Self-Fulfilling Financial Crises
Many mistaken assumptions about the 2008 financial crisis remain in circulation. As long as policymakers believe the crisis was rooted in the housing bubble rather than human psychology, another crisis will be inevitable.
BERKELEY – The 2008 financial crisis and subsequent recession left the Global North 10% poorer than it otherwise would have been, based on 2005 forecasts. For those hoping to understand this episode better, I have long recommended four books, in particular: Manias, Panics, and Crashes, by the twentieth-century economist Charles P. Kindleberger; This Time Is Different, by Carmen M. Reinhart and Kenneth S. Rogoff of Harvard University; The Shifts and the Shocks, by the Financial Times economics commentator Martin Wolf; and Hall of Mirrors, by my University of California, Berkeley, colleague Barry Eichengreen.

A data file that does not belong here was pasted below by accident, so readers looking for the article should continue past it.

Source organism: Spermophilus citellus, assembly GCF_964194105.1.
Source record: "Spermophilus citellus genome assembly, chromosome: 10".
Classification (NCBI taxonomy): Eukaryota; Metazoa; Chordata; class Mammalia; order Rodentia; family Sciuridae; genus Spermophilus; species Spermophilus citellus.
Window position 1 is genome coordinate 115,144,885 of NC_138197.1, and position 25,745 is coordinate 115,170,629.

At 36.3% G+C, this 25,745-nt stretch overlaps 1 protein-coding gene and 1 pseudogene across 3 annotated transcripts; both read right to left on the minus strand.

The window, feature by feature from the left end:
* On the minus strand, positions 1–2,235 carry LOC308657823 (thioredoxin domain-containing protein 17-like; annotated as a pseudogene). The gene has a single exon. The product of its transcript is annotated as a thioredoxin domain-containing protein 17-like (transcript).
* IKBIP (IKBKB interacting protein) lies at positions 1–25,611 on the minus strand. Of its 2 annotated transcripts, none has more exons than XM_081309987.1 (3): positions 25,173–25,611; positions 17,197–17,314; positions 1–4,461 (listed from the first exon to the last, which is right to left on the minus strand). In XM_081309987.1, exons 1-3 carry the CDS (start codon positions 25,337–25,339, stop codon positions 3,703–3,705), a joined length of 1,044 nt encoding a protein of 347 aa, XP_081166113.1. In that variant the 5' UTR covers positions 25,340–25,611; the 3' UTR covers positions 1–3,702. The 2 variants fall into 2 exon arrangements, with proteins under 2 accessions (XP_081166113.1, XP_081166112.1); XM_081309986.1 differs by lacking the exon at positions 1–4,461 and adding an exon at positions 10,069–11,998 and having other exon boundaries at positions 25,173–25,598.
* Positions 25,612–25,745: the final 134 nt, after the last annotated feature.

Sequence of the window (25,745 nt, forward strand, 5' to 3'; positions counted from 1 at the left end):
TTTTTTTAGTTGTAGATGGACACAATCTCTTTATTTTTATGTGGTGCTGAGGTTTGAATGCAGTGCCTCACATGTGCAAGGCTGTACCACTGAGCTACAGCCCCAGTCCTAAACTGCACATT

Now, I want to add a fifth book to the list: A Crisis of Beliefs: Investor Psychology and Financial Fragility, by the economists Nicola Gennaioli and Andrei Shleifer. (Full disclosure: Shleifer was my roommate in college and graduate school; to this day, I credit him with whatever positive skills or reputation I may have.)
A Crisis of Beliefs is important for three reasons. First, it offers a welcome rejoinder to those who argue that the past decade was an unavoidable result of the housing bubble in the United States. Many experts still claim that the bubble’s deflation triggered the financial crisis. But the fact is that the bubble had already deflated substantially before the crisis erupted.